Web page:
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August 14th, 2017, 12:34 PM   #11
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Originally Posted by JeffM1 View Post
I suspect the question is whether there is a simpler pattern to the primes than a list of the primes themselves and whether that pattern can be expressed in a formula.
There exists a closed-form expression that generates the primes and only the primes. See the checked answer and its comments here, along with the comment by André Nicolas (author of the checked comment) to the unchecked comment below it.

https://math.stackexchange.com/quest...form-can-exist

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Quote:
There is an elementary function that generates all primes, and only the primes. It can be built out of addition, subtraction, multiplication, and absolute value. This is a straightforward consequence of the result of Matijasevic that for any recursively enumerable set S of positive integers, there is a polynomial P(x1,…,xn) with integer coefficients such that the range of P is the elements of S, together with some negative numbers. The negative values can be replaced by (say) 2 by using some tricks with the absolute value function.
ps -- Also see the first formula here ... https://en.wikipedia.org/wiki/Formul...on.27s_theorem

That's a closed-form expression for the n-th prime. That page also contains a number of other closed-form expressions of interest to the discussion.

Bottom line there are formulas for primes. They are generally not any more computationally efficient than brute-force sieving, which is why they're not more famous.
Thanks from Benit13 and JeffM1

Last edited by Maschke; August 14th, 2017 at 12:44 PM.
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August 14th, 2017, 01:38 PM   #12
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Thanks Maschke for putting me straight on closed form formulas for primes. I was just wrong.

I still am not convinced that we have any clear idea what the original questions means.
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August 14th, 2017, 04:44 PM   #13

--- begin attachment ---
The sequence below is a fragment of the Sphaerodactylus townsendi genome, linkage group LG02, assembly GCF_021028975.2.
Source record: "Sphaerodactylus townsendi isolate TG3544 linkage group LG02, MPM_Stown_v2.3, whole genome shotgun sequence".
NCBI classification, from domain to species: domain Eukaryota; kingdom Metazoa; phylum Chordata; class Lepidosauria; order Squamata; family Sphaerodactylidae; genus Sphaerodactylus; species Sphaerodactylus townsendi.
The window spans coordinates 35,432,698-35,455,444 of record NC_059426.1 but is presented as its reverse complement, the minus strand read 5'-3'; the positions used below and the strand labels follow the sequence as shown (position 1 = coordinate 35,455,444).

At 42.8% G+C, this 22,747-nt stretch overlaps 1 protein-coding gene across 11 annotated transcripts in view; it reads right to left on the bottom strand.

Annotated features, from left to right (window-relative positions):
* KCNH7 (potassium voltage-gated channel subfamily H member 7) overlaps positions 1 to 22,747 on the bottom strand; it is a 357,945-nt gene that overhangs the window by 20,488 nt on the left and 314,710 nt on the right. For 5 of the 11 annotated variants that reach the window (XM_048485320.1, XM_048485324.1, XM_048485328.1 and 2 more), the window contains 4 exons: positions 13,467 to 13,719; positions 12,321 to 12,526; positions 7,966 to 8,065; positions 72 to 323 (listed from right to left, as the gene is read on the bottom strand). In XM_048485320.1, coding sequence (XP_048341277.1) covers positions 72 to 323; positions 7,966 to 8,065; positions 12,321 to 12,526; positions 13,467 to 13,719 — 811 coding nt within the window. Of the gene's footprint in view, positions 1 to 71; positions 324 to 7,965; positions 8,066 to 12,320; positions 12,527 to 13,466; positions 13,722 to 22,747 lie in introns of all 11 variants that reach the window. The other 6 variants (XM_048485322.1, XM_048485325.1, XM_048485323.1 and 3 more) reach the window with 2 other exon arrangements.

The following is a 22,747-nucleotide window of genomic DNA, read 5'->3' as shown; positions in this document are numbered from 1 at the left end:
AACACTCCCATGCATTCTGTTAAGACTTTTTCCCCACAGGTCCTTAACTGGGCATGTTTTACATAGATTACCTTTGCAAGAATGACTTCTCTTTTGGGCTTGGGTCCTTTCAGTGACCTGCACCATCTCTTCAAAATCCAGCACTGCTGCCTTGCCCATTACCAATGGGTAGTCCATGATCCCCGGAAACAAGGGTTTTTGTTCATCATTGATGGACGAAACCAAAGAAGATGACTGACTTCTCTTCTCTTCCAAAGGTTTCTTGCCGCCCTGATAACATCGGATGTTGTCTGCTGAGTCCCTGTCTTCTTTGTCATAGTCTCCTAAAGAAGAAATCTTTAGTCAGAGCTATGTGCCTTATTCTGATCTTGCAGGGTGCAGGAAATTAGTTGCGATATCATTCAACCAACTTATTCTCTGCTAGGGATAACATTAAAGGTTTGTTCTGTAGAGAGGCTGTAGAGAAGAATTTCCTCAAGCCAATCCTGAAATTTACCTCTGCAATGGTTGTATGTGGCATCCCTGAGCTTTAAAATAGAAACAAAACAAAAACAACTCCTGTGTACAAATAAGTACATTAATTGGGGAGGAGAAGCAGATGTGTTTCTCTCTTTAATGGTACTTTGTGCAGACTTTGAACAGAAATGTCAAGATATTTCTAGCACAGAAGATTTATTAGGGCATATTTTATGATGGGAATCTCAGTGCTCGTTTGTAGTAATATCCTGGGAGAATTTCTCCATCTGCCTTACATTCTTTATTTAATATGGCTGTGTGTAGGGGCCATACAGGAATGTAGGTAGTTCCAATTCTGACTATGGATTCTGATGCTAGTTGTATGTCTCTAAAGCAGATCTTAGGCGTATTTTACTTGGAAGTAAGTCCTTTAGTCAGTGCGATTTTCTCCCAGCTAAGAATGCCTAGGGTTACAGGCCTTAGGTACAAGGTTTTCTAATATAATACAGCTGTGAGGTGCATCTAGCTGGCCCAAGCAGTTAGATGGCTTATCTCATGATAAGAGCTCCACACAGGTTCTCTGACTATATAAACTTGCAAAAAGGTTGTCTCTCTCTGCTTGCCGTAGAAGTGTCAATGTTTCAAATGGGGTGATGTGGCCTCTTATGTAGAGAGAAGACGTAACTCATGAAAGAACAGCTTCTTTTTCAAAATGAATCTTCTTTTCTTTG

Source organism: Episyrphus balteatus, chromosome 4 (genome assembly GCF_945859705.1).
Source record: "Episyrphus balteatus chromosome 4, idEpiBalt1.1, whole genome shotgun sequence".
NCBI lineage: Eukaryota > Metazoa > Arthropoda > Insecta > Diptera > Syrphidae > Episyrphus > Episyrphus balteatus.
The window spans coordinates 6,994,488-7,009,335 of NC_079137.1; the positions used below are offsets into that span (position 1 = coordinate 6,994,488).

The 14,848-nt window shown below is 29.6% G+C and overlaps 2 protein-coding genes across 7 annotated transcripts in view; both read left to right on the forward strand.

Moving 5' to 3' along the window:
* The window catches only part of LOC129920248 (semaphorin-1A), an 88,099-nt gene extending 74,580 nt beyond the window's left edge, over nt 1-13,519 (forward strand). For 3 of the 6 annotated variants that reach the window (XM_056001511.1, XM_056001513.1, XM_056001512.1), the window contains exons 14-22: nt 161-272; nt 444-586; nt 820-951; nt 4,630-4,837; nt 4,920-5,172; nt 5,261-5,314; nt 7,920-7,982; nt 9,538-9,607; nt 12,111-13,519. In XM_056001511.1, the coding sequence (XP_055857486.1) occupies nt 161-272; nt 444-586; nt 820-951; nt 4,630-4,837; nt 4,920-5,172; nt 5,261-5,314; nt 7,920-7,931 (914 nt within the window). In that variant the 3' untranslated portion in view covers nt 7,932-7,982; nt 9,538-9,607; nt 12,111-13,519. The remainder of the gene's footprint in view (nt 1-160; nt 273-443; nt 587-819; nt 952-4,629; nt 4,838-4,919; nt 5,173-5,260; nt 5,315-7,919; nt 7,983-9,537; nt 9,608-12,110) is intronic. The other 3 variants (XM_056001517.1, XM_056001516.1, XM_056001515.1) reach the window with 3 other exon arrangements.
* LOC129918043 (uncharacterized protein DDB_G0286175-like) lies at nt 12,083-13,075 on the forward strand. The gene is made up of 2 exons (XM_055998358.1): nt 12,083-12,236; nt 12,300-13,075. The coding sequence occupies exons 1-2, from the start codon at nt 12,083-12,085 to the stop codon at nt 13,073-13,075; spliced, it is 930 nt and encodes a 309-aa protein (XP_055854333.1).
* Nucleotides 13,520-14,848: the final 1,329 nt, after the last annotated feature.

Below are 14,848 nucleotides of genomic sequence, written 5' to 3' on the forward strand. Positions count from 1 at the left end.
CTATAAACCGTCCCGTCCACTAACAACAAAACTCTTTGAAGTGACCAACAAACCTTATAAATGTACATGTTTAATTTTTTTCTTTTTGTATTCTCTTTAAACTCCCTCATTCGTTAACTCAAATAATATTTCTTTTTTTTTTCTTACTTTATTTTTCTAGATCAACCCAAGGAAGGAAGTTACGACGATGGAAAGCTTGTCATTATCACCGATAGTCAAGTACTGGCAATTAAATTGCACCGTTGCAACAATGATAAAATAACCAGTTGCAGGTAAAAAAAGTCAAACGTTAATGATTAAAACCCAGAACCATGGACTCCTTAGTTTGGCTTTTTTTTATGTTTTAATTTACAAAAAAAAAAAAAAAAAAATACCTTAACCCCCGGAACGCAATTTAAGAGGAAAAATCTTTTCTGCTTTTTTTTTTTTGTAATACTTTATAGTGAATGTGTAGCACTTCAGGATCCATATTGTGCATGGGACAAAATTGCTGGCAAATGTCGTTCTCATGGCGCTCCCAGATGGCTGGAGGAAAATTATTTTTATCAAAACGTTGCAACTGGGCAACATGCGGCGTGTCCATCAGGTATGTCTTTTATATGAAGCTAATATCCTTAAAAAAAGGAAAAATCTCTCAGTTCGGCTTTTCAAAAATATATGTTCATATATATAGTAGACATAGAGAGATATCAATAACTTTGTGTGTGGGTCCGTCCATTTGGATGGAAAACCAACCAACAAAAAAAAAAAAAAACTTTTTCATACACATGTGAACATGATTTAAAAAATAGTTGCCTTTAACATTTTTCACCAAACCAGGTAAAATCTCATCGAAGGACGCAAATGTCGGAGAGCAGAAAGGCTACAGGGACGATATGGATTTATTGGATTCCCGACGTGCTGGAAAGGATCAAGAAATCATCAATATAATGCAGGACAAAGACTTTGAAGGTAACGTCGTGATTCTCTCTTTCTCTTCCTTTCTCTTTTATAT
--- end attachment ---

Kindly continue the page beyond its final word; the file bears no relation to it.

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Thanks Maschke for putting me straight on closed form formulas for primes. I was just wrong.
Glad to help. I just Googled around. It was news to me too. I don't actually follow all the bits about Diophantine systems and how many variables you need and such. Add to list of things I'll never know about.

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I still am not convinced that we have any clear idea what the original questions means.
I think you can ask if the distribution of primes is statistically random in some sense. I believe this is related to the Riemann hypothesis so it's a pretty deep question.
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August 14th, 2017, 07:42 PM   #14
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Originally Posted by Maschke View Post
It's deterministic. Someone complained that it's not efficiently computable. That's irrelevant. It's computable.
I'm a bit confused about this. If a closed form exists, and computational efficiency is irrelevant, what's all the hullabaloo about primes? I guess what I don't understand is: what don't we know about primes?..Embarrassingly, I didn't even know about this closed form until now.
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August 15th, 2017, 12:12 AM   #15
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Originally Posted by Maschke View Post
That's a closed-form expression for the n-th prime.
How so?